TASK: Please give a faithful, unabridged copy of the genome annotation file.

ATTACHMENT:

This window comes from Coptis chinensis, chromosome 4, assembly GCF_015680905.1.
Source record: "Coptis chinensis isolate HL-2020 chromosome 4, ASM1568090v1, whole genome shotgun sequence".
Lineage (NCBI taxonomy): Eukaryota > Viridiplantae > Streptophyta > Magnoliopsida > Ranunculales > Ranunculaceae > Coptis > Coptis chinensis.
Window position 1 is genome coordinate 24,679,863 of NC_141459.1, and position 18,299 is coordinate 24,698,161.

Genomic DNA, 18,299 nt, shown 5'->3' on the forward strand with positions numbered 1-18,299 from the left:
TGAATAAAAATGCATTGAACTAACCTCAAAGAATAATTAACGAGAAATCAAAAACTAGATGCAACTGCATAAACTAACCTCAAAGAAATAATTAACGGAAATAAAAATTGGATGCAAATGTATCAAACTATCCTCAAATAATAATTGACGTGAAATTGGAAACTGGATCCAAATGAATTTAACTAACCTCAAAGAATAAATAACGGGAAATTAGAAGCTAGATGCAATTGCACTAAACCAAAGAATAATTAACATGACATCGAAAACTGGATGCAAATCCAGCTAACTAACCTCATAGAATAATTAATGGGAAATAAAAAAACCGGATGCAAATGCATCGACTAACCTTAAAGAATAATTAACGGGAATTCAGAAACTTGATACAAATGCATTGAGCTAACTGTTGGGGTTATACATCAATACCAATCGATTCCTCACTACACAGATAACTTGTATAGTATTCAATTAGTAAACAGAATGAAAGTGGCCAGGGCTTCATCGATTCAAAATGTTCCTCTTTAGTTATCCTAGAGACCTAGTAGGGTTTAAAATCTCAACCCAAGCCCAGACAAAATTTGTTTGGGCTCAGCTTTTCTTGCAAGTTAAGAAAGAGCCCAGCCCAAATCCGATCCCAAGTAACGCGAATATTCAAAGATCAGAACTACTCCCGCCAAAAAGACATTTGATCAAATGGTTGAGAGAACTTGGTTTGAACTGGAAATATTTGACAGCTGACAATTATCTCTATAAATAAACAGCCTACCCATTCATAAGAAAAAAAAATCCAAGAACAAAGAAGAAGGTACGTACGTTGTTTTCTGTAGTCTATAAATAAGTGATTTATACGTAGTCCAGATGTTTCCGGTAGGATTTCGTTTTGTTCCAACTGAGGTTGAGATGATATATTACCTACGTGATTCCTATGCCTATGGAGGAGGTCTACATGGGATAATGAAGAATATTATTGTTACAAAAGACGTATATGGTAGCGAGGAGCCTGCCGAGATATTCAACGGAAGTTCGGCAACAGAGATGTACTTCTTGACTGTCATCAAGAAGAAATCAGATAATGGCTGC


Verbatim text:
This window comes from Coptis chinensis, chromosome 4, assembly GCF_015680905.1.
Source record: "Coptis chinensis isolate HL-2020 chromosome 4, ASM1568090v1, whole genome shotgun sequence".
Lineage (NCBI taxonomy): Eukaryota > Viridiplantae > Streptophyta > Magnoliopsida > Ranunculales > Ranunculaceae > Coptis > Coptis chinensis.
Window position 1 is genome coordinate 24,679,863 of NC_141459.1, and position 18,299 is coordinate 24,698,161.

Genomic DNA, 18,299 nt, shown 5'->3' on the forward strand with positions numbered 1-18,299 from the left:
TGAATAAAAATGCATTGAACTAACCTCAAAGAATAATTAACGAGAAATCAAAAACTAGATGCAACTGCATAAACTAACCTCAAAGAAATAATTAACGGAAATAAAAATTGGATGCAAATGTATCAAACTATCCTCAAATAATAATTGACGTGAAATTGGAAACTGGATCCAAATGAATTTAACTAACCTCAAAGAATAAATAACGGGAAATTAGAAGCTAGATGCAATTGCACTAAACCAAAGAATAATTAACATGACATCGAAAACTGGATGCAAATCCAGCTAACTAACCTCATAGAATAATTAATGGGAAATAAAAAAACCGGATGCAAATGCATCGACTAACCTTAAAGAATAATTAACGGGAATTCAGAAACTTGATACAAATGCATTGAGCTAACTGTTGGGGTTATACATCAATACCAATCGATTCCTCACTACACAGATAACTTGTATAGTATTCAATTAGTAAACAGAATGAAAGTGGCCAGGGCTTCATCGATTCAAAATGTTCCTCTTTAGTTATCCTAGAGACCTAGTAGGGTTTAAAATCTCAACCCAAGCCCAGACAAAATTTGTTTGGGCTCAGCTTTTCTTGCAAGTTAAGAAAGAGCCCAGCCCAAATCCGATCCCAAGTAACGCGAATATTCAAAGATCAGAACTACTCCCGCCAAAAAGACATTTGATCAAATGGTTGAGAGAACTTGGTTTGAACTGGAAATATTTGACAGCTGACAATTATCTCTATAAATAAACAGCCTACCCATTCATAAGAAAAAAAAATCCAAGAACAAAGAAGAAGGTACGTACGTTGTTTTCTGTAGTCTATAAATAAGTGATTTATACGTAGTCCAGATGTTTCCGGTAGGATTTCGTTTTGTTCCAACTGAGGTTGAGATGATATATTACCTACGTGATTCCTATGCCTATGGAGGAGGTCTACATGGGATAATGAAGAATATTATTGTTACAAAAGACGTATATGGTAGCGAGGAGCCTGCCGAGATATTCAACGGAAGTTCGGCAACAGAGATGTACTTCTTGACTGTCATCAAGAAGAAATCAGATAATGGCTGC